The Indian cuisine
boasts of an immense variety not restricted to only
curry. An authentic Indian curry is an intricate
combination of a stir-fried Masala - a mixture of
onion, garlic, ginger, and tomatoes; various spices
and seasonings with which meat; poultry, vegetables
or fish is prepared to produce a stew-type dish.
Note: the word Masala also means spice.
Food in India is wide ranging in variety, taste and
flavour. Being so diverse geographically, each
region has its own cuisine and style of preparation.
Indian cuisine, renowned for its exotic gravies
seems complicated for any newcomer. The Mughlai
cuisine of North differs sharply from the
preparations of the south. The Wazwan style of
Kashmir is luxurious but the same can be said about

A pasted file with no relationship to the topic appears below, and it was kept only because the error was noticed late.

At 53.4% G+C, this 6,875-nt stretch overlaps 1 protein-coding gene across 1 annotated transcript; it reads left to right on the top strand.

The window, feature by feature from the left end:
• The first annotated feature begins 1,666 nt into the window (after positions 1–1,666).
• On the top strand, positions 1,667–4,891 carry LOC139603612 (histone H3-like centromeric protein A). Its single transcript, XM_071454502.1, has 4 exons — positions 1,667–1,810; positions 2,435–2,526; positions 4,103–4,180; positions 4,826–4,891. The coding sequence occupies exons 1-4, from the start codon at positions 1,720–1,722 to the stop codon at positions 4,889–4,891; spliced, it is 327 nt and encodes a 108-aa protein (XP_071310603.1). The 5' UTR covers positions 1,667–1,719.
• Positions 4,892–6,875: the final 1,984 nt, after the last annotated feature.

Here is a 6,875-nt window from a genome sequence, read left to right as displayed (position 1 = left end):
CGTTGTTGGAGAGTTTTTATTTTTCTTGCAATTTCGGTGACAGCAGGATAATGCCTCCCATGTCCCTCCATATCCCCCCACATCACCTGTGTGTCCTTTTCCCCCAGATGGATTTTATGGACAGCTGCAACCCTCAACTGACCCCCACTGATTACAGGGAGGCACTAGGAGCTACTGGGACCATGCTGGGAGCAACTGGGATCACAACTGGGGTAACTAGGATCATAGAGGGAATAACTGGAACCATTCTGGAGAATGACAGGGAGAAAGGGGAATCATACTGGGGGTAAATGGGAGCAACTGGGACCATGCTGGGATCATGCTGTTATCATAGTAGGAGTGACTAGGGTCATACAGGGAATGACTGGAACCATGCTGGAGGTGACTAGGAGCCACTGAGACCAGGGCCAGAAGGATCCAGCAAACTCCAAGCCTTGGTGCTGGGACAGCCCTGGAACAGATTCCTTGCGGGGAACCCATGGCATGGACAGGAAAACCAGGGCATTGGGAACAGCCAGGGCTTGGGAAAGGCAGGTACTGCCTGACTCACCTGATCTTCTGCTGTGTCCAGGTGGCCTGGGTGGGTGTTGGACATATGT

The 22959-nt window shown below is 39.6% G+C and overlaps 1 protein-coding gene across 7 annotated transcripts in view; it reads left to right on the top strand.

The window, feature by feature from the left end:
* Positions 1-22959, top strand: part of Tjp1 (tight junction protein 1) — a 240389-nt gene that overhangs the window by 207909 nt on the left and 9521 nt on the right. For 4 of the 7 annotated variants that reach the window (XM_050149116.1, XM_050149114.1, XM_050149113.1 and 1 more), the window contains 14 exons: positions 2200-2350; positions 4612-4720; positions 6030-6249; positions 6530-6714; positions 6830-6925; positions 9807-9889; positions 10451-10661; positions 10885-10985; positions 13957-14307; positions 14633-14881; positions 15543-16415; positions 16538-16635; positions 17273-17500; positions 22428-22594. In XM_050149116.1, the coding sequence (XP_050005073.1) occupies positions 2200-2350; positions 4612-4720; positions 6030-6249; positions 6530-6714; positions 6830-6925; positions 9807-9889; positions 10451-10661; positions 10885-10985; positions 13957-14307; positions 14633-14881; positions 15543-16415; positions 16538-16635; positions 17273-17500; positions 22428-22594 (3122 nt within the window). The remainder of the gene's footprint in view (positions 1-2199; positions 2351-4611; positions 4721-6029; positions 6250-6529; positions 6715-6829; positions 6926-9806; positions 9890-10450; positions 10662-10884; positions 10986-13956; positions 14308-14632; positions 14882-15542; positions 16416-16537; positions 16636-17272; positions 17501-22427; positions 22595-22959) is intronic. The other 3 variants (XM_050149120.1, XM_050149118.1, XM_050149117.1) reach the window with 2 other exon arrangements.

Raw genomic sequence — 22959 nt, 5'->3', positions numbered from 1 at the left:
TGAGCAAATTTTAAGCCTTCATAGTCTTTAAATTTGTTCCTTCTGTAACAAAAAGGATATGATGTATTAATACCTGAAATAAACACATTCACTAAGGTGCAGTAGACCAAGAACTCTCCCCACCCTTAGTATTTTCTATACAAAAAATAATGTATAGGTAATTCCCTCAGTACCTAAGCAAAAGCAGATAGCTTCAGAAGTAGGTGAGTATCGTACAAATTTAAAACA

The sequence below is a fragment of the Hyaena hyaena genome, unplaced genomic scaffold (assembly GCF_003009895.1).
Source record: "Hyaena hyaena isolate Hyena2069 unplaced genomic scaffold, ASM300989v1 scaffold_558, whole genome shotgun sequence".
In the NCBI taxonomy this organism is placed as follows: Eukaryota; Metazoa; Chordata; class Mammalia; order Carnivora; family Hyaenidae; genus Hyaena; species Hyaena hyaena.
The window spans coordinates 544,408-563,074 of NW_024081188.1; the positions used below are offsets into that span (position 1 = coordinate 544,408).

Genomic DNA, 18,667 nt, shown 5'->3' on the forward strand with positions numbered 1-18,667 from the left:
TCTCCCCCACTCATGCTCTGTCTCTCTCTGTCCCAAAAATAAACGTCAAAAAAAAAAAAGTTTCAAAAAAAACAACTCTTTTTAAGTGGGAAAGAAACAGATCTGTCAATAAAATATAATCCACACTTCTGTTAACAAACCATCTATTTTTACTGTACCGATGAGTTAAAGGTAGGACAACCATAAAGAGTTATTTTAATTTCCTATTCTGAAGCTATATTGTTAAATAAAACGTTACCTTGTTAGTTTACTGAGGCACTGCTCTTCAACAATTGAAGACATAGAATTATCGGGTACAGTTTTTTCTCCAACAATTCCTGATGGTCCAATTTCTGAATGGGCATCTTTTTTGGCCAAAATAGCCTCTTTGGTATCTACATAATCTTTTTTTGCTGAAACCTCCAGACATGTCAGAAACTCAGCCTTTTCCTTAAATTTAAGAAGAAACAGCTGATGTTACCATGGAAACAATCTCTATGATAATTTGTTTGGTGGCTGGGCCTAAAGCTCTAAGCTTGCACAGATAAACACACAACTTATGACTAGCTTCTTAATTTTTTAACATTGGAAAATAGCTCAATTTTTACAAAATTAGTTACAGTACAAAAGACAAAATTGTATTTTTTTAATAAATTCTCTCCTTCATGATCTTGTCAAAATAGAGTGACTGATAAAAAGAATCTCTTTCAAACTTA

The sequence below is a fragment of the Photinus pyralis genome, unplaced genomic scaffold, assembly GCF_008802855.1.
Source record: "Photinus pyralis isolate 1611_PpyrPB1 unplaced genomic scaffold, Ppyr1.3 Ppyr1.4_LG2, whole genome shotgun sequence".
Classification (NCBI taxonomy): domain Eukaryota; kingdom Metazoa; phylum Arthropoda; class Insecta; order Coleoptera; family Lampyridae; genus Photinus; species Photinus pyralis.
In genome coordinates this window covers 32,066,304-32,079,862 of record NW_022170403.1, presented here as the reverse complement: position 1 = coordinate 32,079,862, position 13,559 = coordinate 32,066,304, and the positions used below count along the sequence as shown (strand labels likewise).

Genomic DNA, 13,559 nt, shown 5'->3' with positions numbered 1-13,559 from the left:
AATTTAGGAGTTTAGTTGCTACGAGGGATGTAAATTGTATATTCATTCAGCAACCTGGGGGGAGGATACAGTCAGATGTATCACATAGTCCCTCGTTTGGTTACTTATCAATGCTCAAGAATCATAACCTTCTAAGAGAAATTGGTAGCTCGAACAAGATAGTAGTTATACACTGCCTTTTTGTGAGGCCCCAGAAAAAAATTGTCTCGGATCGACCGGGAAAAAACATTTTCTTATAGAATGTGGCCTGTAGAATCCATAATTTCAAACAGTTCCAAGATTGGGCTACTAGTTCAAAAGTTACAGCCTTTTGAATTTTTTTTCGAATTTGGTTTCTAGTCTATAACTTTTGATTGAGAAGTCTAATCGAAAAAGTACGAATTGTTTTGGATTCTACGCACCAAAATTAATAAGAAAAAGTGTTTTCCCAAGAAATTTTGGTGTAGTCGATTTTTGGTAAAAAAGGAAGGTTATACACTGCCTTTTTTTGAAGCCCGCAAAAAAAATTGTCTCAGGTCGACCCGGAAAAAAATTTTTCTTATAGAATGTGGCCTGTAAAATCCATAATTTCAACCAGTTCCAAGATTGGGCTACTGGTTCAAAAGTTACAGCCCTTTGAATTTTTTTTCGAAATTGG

Bengal's Macher Jhol, Rajasthan's Dal Bati, Uttar
Pradesh's Kebabs and Punjab's Sarson Ka Saag and
Makki di Roti. In India, recipes are handed down
from generation to generation.
The unique and strong flavours in Indian cuisine are
derived from spices, seasonings and nutritious
ingredients such as leafy vegetables, grains,
fruits, and legumes. Most of the spices used in
Indian cooking were originally chosen thousands of
years ago for their medicinal qualities and not for
flavour. Many of them such as turmeric, cloves and
cardamoms are very antiseptic, others like ginger,
are carminative and good for the digestion. All
curries are made using a wide variety of spices.
In Indian cuisine, food is categorized into six
tastes - sweet, sour, salty, spicy, bitter and
astringent. A well-balanced Indian meal contains all
six tastes, not always can this be accomplished.
This principle explains the use of numerous spice
combinations and depth of flavour in Indian recipes.
Side dishes and condiments like chutneys, curries,
daals and Indian pickles contribute to and add to
the overall flavour and texture of a meal and
provide balance needed.